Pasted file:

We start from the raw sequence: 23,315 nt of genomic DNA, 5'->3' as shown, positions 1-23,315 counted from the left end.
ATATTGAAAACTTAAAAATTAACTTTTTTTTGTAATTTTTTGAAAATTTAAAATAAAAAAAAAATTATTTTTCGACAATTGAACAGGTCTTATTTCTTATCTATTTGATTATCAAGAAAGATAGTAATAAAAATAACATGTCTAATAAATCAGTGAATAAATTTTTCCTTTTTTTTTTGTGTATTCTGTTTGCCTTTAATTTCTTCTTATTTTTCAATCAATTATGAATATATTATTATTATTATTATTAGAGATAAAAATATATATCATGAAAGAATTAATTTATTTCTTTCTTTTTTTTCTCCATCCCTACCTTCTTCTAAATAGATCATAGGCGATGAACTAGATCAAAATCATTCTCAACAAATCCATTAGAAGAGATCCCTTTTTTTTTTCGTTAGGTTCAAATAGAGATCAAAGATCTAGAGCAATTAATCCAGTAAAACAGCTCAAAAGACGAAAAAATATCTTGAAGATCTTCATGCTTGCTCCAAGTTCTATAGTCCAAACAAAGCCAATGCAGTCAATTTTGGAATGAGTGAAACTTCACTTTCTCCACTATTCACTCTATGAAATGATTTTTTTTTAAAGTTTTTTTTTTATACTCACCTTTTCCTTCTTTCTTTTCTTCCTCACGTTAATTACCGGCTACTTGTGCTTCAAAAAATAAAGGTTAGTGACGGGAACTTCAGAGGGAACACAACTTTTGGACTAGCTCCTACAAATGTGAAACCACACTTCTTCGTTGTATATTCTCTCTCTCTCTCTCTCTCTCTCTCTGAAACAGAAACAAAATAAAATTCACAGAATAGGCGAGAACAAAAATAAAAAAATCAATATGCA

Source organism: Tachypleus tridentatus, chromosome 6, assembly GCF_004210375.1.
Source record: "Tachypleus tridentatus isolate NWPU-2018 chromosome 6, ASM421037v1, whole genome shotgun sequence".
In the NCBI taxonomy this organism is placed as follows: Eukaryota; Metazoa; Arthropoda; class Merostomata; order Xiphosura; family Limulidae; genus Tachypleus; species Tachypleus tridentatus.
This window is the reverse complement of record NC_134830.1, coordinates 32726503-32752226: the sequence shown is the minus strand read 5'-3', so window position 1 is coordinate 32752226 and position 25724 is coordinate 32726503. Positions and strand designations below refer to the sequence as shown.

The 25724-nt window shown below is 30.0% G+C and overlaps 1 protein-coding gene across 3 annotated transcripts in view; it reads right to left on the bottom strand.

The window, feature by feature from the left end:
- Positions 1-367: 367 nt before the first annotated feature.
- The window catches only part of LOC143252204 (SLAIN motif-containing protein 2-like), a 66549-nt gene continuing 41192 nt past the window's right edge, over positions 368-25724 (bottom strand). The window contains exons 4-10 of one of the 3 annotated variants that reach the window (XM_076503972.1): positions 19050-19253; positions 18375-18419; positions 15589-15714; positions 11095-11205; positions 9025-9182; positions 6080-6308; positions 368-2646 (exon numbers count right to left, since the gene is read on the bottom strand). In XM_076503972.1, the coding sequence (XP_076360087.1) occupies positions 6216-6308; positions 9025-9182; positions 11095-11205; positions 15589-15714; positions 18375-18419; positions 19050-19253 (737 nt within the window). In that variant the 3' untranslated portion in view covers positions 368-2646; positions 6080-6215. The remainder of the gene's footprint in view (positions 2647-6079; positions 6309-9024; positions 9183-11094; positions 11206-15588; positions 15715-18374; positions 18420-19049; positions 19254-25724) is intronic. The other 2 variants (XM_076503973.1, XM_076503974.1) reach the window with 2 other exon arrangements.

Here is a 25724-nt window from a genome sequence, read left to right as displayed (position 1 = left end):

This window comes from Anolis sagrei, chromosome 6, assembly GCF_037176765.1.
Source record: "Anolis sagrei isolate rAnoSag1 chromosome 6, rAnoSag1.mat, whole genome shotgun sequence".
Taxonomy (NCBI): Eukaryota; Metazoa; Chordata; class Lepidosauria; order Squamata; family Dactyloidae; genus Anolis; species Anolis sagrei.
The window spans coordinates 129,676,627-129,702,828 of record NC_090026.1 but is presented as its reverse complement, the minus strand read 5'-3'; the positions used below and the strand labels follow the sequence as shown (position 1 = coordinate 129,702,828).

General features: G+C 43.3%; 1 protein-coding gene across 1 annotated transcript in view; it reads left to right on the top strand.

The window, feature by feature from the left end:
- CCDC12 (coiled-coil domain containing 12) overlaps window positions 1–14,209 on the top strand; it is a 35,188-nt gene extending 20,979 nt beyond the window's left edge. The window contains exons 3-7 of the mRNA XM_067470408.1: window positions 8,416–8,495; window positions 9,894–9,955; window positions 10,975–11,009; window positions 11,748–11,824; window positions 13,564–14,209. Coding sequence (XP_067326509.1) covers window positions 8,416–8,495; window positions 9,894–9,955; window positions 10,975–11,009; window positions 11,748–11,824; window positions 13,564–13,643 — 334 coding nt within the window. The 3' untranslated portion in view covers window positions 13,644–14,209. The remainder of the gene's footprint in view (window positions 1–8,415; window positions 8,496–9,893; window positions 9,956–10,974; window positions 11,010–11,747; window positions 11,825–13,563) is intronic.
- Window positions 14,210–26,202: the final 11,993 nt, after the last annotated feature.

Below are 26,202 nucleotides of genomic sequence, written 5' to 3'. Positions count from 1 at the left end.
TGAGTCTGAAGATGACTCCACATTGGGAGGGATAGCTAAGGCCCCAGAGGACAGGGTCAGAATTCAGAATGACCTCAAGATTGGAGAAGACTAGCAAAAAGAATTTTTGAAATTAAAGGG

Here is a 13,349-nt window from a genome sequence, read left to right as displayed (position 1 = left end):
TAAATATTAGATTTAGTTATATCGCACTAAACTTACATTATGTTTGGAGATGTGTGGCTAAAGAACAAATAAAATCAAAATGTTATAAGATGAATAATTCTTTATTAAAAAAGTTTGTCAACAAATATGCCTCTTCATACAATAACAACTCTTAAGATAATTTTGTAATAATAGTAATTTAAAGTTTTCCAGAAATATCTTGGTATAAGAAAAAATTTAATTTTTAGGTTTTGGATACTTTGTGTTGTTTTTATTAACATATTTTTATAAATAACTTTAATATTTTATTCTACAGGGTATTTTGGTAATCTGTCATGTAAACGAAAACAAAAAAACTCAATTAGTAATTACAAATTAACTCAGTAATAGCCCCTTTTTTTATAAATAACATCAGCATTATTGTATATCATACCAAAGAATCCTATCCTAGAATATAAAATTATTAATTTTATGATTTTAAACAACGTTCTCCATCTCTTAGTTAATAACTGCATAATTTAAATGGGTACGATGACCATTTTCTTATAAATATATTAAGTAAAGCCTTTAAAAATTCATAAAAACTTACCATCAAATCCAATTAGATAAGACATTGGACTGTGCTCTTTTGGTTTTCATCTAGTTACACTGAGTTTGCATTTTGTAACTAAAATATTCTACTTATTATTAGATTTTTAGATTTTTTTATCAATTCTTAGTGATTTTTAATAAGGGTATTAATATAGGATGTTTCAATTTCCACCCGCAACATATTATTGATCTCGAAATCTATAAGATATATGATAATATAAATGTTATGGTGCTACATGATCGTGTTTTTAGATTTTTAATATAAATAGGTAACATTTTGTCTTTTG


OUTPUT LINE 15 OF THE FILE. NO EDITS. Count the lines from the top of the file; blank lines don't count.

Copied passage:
The window spans coordinates 129,676,627-129,702,828 of record NC_090026.1 but is presented as its reverse complement, the minus strand read 5'-3'; the positions used below and the strand labels follow the sequence as shown (position 1 = coordinate 129,702,828).